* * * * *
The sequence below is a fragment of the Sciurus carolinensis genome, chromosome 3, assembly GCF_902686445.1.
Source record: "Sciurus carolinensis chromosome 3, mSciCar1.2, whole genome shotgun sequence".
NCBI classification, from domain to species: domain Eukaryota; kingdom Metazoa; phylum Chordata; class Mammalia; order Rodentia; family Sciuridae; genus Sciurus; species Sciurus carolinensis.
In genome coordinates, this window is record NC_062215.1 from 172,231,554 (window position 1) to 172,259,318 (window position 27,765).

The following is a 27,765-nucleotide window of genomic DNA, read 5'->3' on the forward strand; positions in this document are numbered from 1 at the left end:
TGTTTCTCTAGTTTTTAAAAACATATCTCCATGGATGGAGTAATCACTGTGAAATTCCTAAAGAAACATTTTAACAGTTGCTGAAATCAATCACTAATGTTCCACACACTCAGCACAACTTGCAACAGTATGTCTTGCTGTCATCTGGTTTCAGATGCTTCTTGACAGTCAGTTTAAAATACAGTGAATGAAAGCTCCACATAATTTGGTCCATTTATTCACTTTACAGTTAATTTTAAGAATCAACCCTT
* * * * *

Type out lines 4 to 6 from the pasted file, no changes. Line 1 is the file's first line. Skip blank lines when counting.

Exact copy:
In genome coordinates, this window is record NC_062215.1 from 172,231,554 (window position 1) to 172,259,318 (window position 27,765).

The following is a 27,765-nucleotide window of genomic DNA, read 5'->3' on the forward strand; positions in this document are numbered from 1 at the left end:
TGTTTCTCTAGTTTTTAAAAACATATCTCCATGGATGGAGTAATCACTGTGAAATTCCTAAAGAAACATTTTAACAGTTGCTGAAATCAATCACTAATGTTCCACACACTCAGCACAACTTGCAACAGTATGTCTTGCTGTCATCTGGTTTCAGATGCTTCTTGACAGTCAGTTTAAAATACAGTGAATGAAAGCTCCACATAATTTGGTCCATTTATTCACTTTACAGTTAATTTTAAGAATCAACCCTT